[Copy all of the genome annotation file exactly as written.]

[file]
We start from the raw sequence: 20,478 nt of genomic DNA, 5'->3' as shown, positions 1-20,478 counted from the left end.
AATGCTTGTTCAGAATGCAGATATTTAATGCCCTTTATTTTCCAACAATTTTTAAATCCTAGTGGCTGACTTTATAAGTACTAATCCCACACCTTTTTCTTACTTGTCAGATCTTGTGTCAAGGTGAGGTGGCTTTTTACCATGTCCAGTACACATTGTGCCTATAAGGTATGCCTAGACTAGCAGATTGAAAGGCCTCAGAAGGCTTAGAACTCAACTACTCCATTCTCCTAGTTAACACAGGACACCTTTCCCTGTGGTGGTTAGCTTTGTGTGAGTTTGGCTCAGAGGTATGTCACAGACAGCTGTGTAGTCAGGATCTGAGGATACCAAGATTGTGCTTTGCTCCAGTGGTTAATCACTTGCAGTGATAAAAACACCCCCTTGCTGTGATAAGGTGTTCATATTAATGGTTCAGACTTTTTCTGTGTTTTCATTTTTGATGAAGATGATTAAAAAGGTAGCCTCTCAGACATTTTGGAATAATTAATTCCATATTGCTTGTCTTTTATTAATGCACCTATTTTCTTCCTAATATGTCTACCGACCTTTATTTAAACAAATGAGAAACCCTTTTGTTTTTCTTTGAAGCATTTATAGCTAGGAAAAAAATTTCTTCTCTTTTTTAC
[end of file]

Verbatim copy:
We start from the raw sequence: 20,478 nt of genomic DNA, 5'->3' as shown, positions 1-20,478 counted from the left end.
AATGCTTGTTCAGAATGCAGATATTTAATGCCCTTTATTTTCCAACAATTTTTAAATCCTAGTGGCTGACTTTATAAGTACTAATCCCACACCTTTTTCTTACTTGTCAGATCTTGTGTCAAGGTGAGGTGGCTTTTTACCATGTCCAGTACACATTGTGCCTATAAGGTATGCCTAGACTAGCAGATTGAAAGGCCTCAGAAGGCTTAGAACTCAACTACTCCATTCTCCTAGTTAACACAGGACACCTTTCCCTGTGGTGGTTAGCTTTGTGTGAGTTTGGCTCAGAGGTATGTCACAGACAGCTGTGTAGTCAGGATCTGAGGATACCAAGATTGTGCTTTGCTCCAGTGGTTAATCACTTGCAGTGATAAAAACACCCCCTTGCTGTGATAAGGTGTTCATATTAATGGTTCAGACTTTTTCTGTGTTTTCATTTTTGATGAAGATGATTAAAAAGGTAGCCTCTCAGACATTTTGGAATAATTAATTCCATATTGCTTGTCTTTTATTAATGCACCTATTTTCTTCCTAATATGTCTACCGACCTTTATTTAAACAAATGAGAAACCCTTTTGTTTTTCTTTGAAGCATTTATAGCTAGGAAAAAAATTTCTTCTCTTTTTTAC